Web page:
This is a guest post by Robert Mather, Ph.D. Dr. Mather is a Professor of Psychology at the University of Central Oklahoma, where he directs the Interpersonal Processes and Social Cognition Lab and is the chair of the Institutional Review Board. He is a recognized expert in empirical social cognition research on automaticity and cognitive control, attitudes and persuasion, bias correction, stereotypes and discrimination, and leadership. This research has applications in management, consumer behavior, marketing, and forensic science. He has authored three books and over thirty articles.
On Accepting Refugees and Comparing Nazis to ISIS
Yesterday, The Washington Post published an article entitled “What Americans Thought of Jewish Refugees on the Eve of World War II.” This article discussed attitudes that were surveyed in July of 1938 by Fortune Magazine regarding political refugees. Specifically, the question was “What is your attitude towards allowing German, Austrian and other political refugees to come into the United States?” The results showed that 4.9% agreed with “We should encourage them to come even if we have to raise our immigration quotas,” 18.2% agreed with “We should allow them to come but not raise our immigration quotas,” 67.4% agreed with “With conditions as they are, we should try to keep them out,” and 9.5% agreed with “Don’t know.” In 1939, a Gallup survey framed it this way: “It has been proposed to bring to this country 10,000 refugee children from Germany—most of them Jewish—to be taken care of in American homes. Should the government permit these children to come in?” Of respondents, 30% selected “yes,” 61% selected “no,” and 9% selected “no opinion.”
I don’t talk politics much, as I am a simple American social psychology professor who studies attitudes and persuasion. Explicit measures of attitudes are less reliable than implicit measures, and the 1938 and 1939 data have restricted sampling in their methodology (thus limiting the generalizability of those results). Those issues aside, these data have been making the social media rounds with the idea that Americans who are opposed to allowing Syrian refugees into the country are xenophobic. Social psychologists have volumes of evidence to support the fact that the in-group/out-group distinction is made automatically, and that in-group members don’t think highly of whatever out-groups they categorize. Sadly, xenophobia is the norm of the human condition, whether you live in the United States or anywhere else. As such, it is valuable for everyone to realize that whatever out-group you are dealing with isn’t likely to be as open-minded about you as you would like them to be.
In 1938, the humane answer wasn’t to take in the Jewish refugees. That would have been a very short-sighted and incomplete solution to a much more complicated problem. It could be argued that it was one part of the humane answer, but the most humane answer was to go over to Germany with our military and a coalition of allies, and to kill Adolph Hitler and demolish the ideology of Nazism in 1938. Instead, we waited until the invasion of Pearl Harbor on December 7th, 1941 to become more highly involved. We as a nation had a responsibility to stand up to the bullies that created the refugees, rather than just take them in (although, again, that could certain be a part of the human solution). Destroying what created their status as refugees in the first place should have been our top obligation to European Jews and those they left behind in the Holocaust.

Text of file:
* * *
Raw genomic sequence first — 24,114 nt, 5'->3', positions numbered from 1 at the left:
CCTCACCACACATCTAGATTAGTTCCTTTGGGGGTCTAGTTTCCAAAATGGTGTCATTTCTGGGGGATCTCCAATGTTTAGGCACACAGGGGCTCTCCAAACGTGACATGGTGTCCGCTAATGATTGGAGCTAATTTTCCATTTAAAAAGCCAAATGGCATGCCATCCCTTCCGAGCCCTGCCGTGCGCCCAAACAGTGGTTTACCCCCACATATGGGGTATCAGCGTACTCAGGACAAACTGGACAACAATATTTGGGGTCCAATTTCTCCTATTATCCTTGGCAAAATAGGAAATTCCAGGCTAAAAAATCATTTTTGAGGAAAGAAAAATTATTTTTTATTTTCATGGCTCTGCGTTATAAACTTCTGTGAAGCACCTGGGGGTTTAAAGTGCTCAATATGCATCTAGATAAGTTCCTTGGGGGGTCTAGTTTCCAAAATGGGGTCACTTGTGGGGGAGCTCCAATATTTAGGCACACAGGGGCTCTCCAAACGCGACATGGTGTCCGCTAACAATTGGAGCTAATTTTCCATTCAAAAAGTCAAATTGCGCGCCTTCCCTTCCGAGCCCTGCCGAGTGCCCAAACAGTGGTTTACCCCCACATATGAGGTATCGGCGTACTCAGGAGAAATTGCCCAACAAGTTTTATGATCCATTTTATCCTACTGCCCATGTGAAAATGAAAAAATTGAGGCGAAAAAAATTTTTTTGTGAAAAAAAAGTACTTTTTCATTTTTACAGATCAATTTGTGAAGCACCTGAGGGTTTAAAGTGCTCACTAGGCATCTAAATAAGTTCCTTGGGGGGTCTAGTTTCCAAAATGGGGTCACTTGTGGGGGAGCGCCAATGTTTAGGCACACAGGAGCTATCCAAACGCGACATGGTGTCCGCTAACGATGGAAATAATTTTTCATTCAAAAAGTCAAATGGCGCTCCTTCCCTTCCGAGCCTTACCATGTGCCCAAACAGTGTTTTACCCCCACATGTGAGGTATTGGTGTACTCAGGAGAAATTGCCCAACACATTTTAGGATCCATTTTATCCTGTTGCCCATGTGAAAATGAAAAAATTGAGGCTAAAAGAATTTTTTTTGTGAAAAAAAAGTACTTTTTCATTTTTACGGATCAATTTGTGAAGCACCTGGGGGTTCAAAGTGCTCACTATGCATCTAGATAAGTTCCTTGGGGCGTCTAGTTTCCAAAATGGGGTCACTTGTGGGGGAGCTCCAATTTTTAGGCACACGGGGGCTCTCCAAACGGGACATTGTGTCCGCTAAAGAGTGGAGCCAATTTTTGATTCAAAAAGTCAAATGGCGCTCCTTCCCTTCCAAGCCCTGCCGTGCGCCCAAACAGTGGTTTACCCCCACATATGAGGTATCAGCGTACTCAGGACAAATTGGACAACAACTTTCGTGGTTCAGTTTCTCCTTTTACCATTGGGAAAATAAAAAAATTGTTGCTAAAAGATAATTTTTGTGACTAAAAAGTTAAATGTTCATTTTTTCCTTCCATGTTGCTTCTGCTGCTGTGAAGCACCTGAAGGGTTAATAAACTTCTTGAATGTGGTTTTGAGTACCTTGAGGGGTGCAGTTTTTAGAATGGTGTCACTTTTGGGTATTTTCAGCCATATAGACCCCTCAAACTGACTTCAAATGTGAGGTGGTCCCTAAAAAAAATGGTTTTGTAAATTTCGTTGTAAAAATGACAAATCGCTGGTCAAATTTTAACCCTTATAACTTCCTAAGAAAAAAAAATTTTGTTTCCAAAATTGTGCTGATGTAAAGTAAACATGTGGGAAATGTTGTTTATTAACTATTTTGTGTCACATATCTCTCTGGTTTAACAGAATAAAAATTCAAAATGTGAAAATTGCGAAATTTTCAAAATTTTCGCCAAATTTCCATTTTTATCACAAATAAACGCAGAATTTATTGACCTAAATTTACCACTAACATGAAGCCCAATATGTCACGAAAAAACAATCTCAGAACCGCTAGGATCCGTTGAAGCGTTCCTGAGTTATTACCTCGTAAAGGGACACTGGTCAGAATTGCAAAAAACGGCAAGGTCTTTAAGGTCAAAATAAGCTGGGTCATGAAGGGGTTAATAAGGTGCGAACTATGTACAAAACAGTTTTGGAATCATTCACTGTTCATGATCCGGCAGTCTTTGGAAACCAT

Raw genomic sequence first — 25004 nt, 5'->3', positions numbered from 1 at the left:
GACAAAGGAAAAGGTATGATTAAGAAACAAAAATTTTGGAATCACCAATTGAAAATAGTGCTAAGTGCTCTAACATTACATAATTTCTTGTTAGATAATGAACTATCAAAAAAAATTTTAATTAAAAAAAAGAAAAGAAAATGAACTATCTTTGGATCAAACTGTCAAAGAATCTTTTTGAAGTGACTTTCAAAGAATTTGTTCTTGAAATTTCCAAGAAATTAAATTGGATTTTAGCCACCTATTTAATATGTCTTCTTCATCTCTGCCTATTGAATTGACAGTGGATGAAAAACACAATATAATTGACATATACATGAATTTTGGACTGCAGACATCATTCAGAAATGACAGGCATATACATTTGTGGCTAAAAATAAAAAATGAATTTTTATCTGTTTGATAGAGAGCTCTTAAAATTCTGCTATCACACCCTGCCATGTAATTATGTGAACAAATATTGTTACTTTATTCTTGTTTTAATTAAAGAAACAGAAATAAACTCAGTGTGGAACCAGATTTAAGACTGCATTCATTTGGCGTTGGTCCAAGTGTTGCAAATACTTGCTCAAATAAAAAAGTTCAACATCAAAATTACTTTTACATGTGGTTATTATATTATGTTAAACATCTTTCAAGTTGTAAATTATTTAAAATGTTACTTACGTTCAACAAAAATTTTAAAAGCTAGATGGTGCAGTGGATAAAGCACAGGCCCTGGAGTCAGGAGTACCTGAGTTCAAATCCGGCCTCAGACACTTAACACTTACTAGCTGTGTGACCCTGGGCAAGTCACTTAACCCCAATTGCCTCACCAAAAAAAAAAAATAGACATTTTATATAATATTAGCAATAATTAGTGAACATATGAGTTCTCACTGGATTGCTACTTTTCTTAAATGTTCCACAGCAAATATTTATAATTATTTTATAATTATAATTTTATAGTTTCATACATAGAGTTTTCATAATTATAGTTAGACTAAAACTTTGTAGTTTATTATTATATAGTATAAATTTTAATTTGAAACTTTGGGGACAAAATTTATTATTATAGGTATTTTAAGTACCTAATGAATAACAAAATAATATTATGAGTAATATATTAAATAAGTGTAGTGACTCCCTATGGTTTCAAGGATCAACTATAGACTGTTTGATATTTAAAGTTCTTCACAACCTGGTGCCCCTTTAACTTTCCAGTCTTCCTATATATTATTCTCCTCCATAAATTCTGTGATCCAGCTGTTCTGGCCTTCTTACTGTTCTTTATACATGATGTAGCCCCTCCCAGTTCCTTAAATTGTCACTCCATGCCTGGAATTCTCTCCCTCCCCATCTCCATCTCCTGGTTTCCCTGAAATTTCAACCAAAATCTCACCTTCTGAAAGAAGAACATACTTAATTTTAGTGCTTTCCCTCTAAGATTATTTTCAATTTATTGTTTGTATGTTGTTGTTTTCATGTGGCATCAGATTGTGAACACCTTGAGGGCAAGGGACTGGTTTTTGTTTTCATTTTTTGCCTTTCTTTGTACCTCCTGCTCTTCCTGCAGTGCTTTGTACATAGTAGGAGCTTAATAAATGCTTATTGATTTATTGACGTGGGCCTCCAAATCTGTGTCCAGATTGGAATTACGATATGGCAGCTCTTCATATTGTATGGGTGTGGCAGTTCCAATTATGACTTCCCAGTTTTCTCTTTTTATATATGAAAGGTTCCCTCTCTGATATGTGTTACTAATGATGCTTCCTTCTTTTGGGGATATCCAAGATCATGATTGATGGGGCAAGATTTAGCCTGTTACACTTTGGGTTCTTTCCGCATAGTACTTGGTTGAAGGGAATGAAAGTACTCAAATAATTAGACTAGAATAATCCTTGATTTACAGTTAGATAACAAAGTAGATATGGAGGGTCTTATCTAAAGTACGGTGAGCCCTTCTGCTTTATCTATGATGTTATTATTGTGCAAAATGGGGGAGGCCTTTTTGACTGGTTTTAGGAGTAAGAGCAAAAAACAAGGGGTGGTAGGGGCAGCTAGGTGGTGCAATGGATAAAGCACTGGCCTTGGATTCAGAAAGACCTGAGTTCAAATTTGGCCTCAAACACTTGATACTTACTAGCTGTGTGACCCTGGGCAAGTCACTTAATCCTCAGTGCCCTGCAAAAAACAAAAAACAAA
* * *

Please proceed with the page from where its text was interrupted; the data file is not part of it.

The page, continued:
Put simply, if given the chance to go back in time, would the right move be to accept more refugees or to take the fight to Hitler’s legions in 1938, rather than 1941? The answer is obvious.
This is mirrored today in the uproar in the U.S. (and other nations) concerning letting Syrian refugees seek asylum in our country. Not unlike the anti-Semitic attitudes of those surveyed by Fortune over 70 years ago, the current anti-Islam attitudes in the United States are not only keeping the Syrian refugees from getting help here, they are also letting the bully create more refugees. This situation is akin to 1) being afraid to take in a battered woman for fear of reprisal from an abusive partner, and 2) irresponsibly allowing the abusive partner to keep abusing the kids and the next partner. Future Syrian refugees are still there and still suffering at the hands of ISIS. They will become future refugees if (and it’s a big if) they are lucky enough to escape the clutches of what ISIS has in store for them.
So, while that similarity definitely exists between these two situations, there is a major difference. Briefly, European Jews fleeing the oncoming Holocaust were not harboring people who had very explicitly stated they would attack us. With the Syrian refugees, this is not the case, as ISIS has said attacking us is one of their main goals. That simple fact makes the comparison very different.
My point is not to advocate war, nor to advocate the U.S. accepting Syrian refugees. Simple answers are few and far between when it comes to complicated human interactions and political issues. From my perspective as a social psychologist who maintains certain humanitarian values, I think that refugees that we can help should be helped and that we need to make sure the bad guys stay away. Unfortunately, this is easier said than done, I am not suggesting that war is the solution to stop ISIS, but it is their stated solution to stop us. Pontificating through social media on explicit attitude measures from a restricted sample of Fortune readers from 1938 in a less than ideal comparison does little more than make people entrenched in their limited views of the solution to the real problem. ISIS is coming here to kill us, and rather than emotionally and effortlessly resharing something on social media, we need a good plan based on good scientific data on how to stop them.